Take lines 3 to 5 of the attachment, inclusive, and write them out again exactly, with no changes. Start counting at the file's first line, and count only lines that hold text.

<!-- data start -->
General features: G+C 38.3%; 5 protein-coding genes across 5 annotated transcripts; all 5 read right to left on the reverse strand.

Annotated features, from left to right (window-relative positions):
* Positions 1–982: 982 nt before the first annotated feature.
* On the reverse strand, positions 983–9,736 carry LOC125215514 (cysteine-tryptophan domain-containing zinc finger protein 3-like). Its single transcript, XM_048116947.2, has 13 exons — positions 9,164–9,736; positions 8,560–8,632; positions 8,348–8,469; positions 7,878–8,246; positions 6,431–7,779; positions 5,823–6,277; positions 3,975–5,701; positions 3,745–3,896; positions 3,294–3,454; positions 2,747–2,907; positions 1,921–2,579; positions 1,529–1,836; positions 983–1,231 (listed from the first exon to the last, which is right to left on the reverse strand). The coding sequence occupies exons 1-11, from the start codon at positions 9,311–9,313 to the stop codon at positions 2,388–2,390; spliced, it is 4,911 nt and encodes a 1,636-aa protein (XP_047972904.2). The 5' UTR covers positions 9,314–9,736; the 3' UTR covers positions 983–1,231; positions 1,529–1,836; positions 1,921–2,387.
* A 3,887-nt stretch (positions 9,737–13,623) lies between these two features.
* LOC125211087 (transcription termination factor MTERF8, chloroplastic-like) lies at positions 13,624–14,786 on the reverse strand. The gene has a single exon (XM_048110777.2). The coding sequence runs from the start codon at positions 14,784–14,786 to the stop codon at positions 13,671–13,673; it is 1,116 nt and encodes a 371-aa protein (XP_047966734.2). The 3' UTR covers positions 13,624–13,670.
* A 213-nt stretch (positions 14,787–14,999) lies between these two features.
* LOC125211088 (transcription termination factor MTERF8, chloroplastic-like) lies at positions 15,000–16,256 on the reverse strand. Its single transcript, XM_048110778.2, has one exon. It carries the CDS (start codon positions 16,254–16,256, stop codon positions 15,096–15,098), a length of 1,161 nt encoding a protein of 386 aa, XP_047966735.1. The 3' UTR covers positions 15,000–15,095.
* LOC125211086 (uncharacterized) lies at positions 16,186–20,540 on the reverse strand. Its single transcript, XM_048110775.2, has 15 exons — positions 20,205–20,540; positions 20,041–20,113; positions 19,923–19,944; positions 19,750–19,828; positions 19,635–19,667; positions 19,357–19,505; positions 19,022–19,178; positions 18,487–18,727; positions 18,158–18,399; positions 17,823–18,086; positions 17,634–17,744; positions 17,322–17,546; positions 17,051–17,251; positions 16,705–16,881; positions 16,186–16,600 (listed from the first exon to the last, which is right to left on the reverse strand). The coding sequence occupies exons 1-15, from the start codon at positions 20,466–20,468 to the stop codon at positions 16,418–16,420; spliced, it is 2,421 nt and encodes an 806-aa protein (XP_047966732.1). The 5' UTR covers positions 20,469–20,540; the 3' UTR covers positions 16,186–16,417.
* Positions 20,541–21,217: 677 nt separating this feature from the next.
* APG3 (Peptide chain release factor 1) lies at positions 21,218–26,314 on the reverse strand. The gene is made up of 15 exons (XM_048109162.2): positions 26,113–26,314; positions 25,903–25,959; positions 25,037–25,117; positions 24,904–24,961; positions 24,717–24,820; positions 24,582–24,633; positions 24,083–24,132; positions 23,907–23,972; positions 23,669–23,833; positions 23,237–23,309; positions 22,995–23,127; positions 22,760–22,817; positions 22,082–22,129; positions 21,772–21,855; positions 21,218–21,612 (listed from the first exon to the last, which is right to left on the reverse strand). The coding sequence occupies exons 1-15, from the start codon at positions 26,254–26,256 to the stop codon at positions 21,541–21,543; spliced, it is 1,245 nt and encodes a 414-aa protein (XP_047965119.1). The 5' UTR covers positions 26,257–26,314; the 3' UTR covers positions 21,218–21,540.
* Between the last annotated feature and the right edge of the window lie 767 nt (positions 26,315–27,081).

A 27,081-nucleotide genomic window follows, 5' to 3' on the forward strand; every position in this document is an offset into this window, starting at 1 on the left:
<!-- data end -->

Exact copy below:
* Positions 1–982: 982 nt before the first annotated feature.
* On the reverse strand, positions 983–9,736 carry LOC125215514 (cysteine-tryptophan domain-containing zinc finger protein 3-like). Its single transcript, XM_048116947.2, has 13 exons — positions 9,164–9,736; positions 8,560–8,632; positions 8,348–8,469; positions 7,878–8,246; positions 6,431–7,779; positions 5,823–6,277; positions 3,975–5,701; positions 3,745–3,896; positions 3,294–3,454; positions 2,747–2,907; positions 1,921–2,579; positions 1,529–1,836; positions 983–1,231 (listed from the first exon to the last, which is right to left on the reverse strand). The coding sequence occupies exons 1-11, from the start codon at positions 9,311–9,313 to the stop codon at positions 2,388–2,390; spliced, it is 4,911 nt and encodes a 1,636-aa protein (XP_047972904.2). The 5' UTR covers positions 9,314–9,736; the 3' UTR covers positions 983–1,231; positions 1,529–1,836; positions 1,921–2,387.
* A 3,887-nt stretch (positions 9,737–13,623) lies between these two features.